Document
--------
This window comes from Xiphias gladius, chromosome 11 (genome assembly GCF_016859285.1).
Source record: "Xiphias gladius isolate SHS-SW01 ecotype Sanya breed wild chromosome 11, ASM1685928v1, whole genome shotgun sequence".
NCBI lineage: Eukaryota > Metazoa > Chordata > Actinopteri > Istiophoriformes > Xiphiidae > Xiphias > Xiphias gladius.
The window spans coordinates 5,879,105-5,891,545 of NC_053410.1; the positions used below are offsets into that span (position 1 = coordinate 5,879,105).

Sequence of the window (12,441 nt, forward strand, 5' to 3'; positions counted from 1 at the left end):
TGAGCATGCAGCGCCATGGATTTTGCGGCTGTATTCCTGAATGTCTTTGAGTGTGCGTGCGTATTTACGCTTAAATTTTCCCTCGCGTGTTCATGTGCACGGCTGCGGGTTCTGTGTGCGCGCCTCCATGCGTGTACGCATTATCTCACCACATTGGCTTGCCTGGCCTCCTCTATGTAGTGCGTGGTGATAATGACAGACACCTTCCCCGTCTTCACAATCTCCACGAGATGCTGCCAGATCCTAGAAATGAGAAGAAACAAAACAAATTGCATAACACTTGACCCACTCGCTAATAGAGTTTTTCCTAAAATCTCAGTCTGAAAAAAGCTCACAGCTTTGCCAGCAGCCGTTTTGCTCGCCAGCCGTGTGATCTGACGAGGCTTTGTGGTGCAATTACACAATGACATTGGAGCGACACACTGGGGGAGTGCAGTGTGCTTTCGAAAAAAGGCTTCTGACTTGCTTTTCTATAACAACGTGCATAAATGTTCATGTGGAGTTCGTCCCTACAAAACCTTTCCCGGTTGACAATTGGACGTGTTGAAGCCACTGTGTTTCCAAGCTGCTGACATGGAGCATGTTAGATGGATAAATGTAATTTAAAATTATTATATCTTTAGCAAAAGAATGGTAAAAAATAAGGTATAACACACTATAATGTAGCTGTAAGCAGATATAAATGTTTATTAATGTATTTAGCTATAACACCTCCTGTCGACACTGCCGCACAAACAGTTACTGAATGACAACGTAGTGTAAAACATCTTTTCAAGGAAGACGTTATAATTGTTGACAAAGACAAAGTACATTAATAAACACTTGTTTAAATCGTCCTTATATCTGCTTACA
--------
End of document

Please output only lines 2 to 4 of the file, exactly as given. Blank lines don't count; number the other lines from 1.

Source record: "Xiphias gladius isolate SHS-SW01 ecotype Sanya breed wild chromosome 11, ASM1685928v1, whole genome shotgun sequence".
NCBI lineage: Eukaryota > Metazoa > Chordata > Actinopteri > Istiophoriformes > Xiphiidae > Xiphias > Xiphias gladius.
The window spans coordinates 5,879,105-5,891,545 of NC_053410.1; the positions used below are offsets into that span (position 1 = coordinate 5,879,105).